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Aziz Ansari's 'Master of None' renewed, Netflix originals flourish
According to Variety, Netflix has renewed "Master of None," its comedy-drama featuring actor and writer Aziz Ansari. This announcement didn't surprise television fans familiar with the quirky show and its parent company's recent accomplishments. Over the last five years, Netflix has developed a reputation for producing critically acclaimed and widely watched original content. Shows like "House of Cards" and "Orange is the New Black" are now considered cultural touchstones. Of course, the streaming service continues to capitalize on this buzz and regularly releases new programs, looking to score another streaming success. And, a few up-and-coming Netflix originals are poised to become once-in-a-decade hits.
"Grace and Frankie"
In this half-hour comedy Hollywood icons Jane Fonda and Lily Tomlin play Grace and Frankie, two aging women whose business-partner husbands leave them to be together. This shared crisis forces the pair to reassess their relationships and confront their less-than-positive feelings for each other. Critics have showered the show with praise for its light-hearted, late-life hijinks and unique dramatic core, reported The Atlantic. Fonda and Tomlin, both in their 70s, are uniquely equipped to play parts on a show that offers an unflinching take on aging.
"I did have a fantasy that we would live out this show in our lives," Tomlin said in an interview with The New York Times. "I don't know which one of us will go first, but that would all be a part of the series. If we get really serious about getting old."
"Marvel's Jessica Jones"
The film and television industry has nearly oversaturated the entertainment market with superhero movies and shows. Since 2010, studios have released over 60 films or television series based on comic books or graphic novels, reported CNBC. Netflix latched onto this trend this past fall when it put out "Marvel's Jessica Jones." However, the show isn't your run-of-the-mill superhero project.
The series centers on Jessica Jones, an ex-hero who works as a private investigator in New York City. The leather-clad, hard-drinking Jones deals with demanding clients, fights old foes and instigates a few bar brawls. Reviewers say the show addresses issues most superhero-themed works fail to dissect, including addiction, self-doubt and failure. According to The Atlantic, viewers can actually identify with Jones, a herculean hero plagued by ordinary inner demons.
"Unbreakable Kimmy Schmidt"
Comedian Ellie Kemper stars in this off-the-wall comedy about a woman who moves to New York City following a 15-year-long stint as an imprisoned member of an underground doomsday cult. The series follows the ever-positive Schmidt as she navigates a new world filled with alien technology and unfamiliar cultural norms. Saturday Night Live alum and "30 Rock" creator Tina Fey produces the show which has so far received seven Primetime Emmy Award nominations. Fey originally pitched "Unbreakable Kimmy Schmidt" to NBC but the network passed, reported The New Yorker.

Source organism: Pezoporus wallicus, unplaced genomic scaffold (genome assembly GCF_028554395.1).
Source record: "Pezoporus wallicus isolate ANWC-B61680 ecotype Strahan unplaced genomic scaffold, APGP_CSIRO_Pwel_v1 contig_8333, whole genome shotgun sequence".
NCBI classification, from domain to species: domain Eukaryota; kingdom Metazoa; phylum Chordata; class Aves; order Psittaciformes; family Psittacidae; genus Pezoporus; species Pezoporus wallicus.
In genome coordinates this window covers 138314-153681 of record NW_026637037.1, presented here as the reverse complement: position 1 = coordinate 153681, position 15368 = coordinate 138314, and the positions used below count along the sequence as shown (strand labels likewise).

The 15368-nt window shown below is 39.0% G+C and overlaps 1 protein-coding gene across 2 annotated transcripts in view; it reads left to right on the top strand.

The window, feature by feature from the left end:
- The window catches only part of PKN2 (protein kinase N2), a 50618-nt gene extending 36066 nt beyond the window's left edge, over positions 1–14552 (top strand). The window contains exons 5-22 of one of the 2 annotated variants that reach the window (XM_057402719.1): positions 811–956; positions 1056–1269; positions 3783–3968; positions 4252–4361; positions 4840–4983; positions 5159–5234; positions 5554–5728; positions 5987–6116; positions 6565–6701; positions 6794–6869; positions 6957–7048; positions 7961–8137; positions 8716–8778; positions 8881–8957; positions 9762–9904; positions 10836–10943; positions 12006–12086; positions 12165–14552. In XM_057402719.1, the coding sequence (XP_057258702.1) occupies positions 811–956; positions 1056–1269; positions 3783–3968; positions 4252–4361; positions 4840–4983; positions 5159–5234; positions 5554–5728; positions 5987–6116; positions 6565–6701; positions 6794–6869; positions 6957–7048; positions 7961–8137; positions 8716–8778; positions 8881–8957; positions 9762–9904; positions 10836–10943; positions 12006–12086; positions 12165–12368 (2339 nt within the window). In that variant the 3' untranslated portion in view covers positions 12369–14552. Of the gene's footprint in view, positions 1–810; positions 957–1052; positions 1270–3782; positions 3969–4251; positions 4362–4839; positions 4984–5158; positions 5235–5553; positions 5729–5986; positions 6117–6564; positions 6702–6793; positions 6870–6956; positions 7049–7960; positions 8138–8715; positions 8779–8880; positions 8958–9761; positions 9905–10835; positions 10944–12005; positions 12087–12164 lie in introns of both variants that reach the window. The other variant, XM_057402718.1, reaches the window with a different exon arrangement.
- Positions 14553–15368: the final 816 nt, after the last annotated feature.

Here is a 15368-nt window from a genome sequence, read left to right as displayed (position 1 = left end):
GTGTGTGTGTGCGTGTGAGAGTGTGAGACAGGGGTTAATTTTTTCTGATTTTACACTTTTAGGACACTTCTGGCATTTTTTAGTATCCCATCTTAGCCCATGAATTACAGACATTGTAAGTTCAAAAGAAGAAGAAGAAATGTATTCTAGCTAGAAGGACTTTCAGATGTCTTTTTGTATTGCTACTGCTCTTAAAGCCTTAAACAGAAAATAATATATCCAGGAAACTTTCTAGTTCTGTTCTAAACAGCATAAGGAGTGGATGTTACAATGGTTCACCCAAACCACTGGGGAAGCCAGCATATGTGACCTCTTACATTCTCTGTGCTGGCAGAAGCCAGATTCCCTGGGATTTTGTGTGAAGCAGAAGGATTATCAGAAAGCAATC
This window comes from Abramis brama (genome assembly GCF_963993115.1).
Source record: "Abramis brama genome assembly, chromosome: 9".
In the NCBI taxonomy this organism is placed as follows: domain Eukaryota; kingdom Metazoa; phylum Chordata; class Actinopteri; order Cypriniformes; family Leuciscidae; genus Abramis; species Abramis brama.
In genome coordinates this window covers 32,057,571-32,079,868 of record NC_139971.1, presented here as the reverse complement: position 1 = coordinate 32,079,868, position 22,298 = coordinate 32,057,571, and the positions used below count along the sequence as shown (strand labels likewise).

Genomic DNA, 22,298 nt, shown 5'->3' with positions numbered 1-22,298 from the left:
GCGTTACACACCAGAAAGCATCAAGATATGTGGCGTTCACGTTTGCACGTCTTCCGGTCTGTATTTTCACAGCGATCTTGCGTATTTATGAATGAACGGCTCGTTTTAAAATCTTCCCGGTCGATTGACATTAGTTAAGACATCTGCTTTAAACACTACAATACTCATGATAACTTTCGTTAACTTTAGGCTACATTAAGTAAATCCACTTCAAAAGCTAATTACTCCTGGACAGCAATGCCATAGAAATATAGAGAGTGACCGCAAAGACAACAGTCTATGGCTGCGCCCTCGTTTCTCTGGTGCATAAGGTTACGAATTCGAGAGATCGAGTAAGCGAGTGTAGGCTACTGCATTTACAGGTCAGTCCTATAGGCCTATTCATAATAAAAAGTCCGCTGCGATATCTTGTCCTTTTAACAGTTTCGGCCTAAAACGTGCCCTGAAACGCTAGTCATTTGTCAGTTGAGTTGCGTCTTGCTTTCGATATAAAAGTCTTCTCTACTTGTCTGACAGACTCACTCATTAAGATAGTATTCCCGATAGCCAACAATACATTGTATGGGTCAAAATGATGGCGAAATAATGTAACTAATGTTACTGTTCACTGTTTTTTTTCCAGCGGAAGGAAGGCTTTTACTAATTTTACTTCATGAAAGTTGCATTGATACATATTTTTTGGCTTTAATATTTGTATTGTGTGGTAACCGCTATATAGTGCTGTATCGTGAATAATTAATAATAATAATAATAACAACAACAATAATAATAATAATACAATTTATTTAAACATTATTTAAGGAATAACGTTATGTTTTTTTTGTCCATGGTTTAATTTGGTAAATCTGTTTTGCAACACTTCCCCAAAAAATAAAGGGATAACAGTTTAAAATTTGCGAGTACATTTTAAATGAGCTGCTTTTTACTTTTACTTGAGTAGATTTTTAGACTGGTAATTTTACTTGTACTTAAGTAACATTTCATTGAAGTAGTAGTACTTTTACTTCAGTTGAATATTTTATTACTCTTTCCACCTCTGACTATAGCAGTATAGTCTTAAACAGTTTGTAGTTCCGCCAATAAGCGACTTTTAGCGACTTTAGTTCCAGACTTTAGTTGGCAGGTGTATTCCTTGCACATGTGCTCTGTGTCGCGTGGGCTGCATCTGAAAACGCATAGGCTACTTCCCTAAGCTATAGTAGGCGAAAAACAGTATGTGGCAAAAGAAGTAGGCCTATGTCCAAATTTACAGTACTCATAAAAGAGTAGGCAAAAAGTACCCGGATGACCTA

The show is clearly a Fey creation and features plenty of the same semi-surrealist bits that made "30 Rock" a kooky hit. The two shows also share cast members. Jane Krakowski, who earned four Emmy nominations for Outstanding Supporting Actress in a Comedy Series as a cast member on "30 Rock," plays a pivotal role in "Unbreakable Kimmy Schmidt." As does Tituss Burgess who also appeared on Fey's former show.
Despite its airy trappings, "Unbreakable Kimmy Schmidt" isn't all laughs, all of the time. In between the comedic fish-out-of-water situations, Fey intersperses cutting lines that subtly address serious topics such as post-traumatic stress disorder. The show also provides fascinating insights into the nature of viral Internet culture and, of course, show business.
Most network executives won't touch televised science fiction dramas. The storylines are stuffed with overcomplicated technology, the sets are expensive and most modern audiences won't wait around for essential dramatic elements to develop - they want their emotional payoff minutes into the pilot. Even showrunners heavily invested in the genre understand its pitfalls.
"The sheer magnitude of actually shooting an episode with feature-level production value every two weeks is borderline impossible," Damon Lindelof, creator of the defunct Fox fantasy show "Lost," said in an interview The New York Times.
"Sense8" is as complex as most science fiction series but has somehow found a way to develop a committed audience. Andrew and Lana Wachowski, the minds behind "The Matrix" franchise, and Joseph Straczynski, creator of "Babylon 5," produce the show which follows eight individuals from across the globe who are emotionally and neurologically connected. The characters, called "sensates," spend much of the series exploring this connection and its implications.
Critics lauded "Sense8" for its originality and ambition. Others have praised the show for the way it handles controversial topics like gender, religion and sexuality, reported Slate.
"Culturally, particularly in the last five, ten years in this country, we've been marginalized and factionalized in each inch of our lives. Politically, in terms of our discourse about sexuality and gender," Straczynski told BuzzFeed. "We thought we need to do something that deals with us as a species. It's a planetary story that shows we are better together than we are apart."
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